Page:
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While the previous measurements can be used to evaluate the sensitivity of the platform, a real sensing application typically requires the detection of biomolecules at very low concentration. As in our previous experiments on NPG sensing [24], here we tested the performance of the material as a sensor by detecting low molecular weight proteins in solution. The detection approach was tested using different concentration of polyhistidine (7HIS), a small molecule (c.a. 1kDa).Obviously this approach can be successfully used also for the detection of bigger molecules such as proteins [38]. The covalent linkage of the analyte to the surface allows a better and more trustable detection, which can be accomplished both in wet and dry configurations. The results of the resonance peak shifts performed by means of FTIR for concentrations of 7HIS between 10pM and 10nM are illustrated in Fig. 4. As in our previous experiments [24], by using this approach, a detection limit of 10 pM was verified. Noteworthy is the ability of the NPG antennas platform to detect the functional layer of APTES deposited by means of ALD as conformal uniform monolayer. As previously proved [24], the thickness of this organic monolayer (measured by means of XPS) results about 0.6 nm. We expect that successive incubations of NPG 3D antennas with increasing concentrations of 7-HIS lead to increasing saturation of functional sites. The polypeptide has an expected thickness about 1.4 nm, hence, in total we expect an analyte layer 2 nm thick with a coverage that depends on the 7HIS concentration and the linkage efficiency. In the frequency region of the antenna resonance the refractive indexes of 7HIS and APTES are 1.70 and 1.47, respectively. At a final concentration of 10nM, we observe a spectral shift comparable to that obtained for SiO2 deposition (extrapolating the shift expected with 2 nm).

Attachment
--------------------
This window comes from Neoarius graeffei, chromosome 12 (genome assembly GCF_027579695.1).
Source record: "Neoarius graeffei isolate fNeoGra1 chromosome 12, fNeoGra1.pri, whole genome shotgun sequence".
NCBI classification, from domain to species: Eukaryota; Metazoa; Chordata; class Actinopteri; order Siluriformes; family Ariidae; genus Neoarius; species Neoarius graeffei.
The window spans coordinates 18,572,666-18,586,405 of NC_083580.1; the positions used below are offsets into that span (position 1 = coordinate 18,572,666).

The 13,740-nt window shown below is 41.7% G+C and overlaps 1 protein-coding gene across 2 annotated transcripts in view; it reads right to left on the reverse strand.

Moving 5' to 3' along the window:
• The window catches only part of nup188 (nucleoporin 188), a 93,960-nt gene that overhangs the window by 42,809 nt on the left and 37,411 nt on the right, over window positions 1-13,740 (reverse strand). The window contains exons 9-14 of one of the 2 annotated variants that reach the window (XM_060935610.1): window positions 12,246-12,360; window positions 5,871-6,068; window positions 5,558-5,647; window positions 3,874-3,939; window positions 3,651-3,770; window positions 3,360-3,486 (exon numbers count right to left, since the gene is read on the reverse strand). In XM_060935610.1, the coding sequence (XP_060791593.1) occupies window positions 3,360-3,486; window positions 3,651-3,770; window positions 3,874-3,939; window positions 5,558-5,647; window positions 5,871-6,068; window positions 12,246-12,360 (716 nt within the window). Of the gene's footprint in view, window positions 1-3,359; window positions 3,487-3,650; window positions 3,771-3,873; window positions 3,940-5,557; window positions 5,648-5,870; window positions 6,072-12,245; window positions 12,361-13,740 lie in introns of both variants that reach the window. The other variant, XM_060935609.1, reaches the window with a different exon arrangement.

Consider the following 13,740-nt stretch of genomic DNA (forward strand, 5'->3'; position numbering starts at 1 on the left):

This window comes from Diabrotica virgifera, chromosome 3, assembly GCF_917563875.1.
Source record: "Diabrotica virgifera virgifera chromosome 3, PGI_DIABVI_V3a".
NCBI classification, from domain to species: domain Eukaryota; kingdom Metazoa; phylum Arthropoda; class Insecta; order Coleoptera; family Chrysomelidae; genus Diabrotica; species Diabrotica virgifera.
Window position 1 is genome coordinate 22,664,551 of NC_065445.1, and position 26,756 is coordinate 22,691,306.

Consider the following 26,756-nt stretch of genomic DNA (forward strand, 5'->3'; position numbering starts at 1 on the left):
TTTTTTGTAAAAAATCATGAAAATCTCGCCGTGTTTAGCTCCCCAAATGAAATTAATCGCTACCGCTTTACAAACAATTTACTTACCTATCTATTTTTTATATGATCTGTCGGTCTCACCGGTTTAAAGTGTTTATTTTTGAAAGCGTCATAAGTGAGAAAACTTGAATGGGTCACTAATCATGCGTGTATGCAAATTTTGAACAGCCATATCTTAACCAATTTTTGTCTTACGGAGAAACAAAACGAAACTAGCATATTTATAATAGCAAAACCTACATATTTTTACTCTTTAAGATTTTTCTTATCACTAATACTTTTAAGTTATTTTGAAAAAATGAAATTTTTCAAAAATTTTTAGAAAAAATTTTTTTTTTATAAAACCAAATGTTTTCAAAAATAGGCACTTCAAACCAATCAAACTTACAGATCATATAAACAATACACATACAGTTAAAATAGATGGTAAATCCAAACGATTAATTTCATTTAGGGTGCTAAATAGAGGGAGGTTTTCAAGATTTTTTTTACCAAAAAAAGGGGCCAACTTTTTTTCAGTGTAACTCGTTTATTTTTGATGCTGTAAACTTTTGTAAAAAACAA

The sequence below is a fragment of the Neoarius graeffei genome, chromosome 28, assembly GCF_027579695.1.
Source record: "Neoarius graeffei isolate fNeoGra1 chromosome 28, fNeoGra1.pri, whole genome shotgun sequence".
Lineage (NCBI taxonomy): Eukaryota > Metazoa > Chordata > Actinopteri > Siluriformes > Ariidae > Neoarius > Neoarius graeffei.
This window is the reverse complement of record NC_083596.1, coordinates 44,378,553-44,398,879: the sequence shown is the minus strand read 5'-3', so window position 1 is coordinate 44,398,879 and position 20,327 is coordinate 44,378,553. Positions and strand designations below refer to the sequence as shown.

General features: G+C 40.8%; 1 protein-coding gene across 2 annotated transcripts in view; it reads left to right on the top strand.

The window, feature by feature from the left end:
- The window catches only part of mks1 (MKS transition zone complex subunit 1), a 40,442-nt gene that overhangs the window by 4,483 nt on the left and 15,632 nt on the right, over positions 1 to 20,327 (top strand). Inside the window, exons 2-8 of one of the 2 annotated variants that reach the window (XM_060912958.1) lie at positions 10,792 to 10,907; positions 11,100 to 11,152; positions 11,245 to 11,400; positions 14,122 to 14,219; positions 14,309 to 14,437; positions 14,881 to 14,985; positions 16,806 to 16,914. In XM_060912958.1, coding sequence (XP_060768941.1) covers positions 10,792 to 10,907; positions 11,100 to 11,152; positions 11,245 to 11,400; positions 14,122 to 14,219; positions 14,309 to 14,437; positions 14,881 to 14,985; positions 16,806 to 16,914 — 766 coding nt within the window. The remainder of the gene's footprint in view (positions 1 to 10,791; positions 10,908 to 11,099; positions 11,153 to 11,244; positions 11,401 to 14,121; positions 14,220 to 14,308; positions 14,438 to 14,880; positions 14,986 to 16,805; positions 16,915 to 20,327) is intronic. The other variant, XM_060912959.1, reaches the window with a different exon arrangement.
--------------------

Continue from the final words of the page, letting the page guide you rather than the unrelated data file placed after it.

Fig. 4 Sensing performance of a bioanalyte. (a) Measured reflectance curves; (b) Spectral shifts.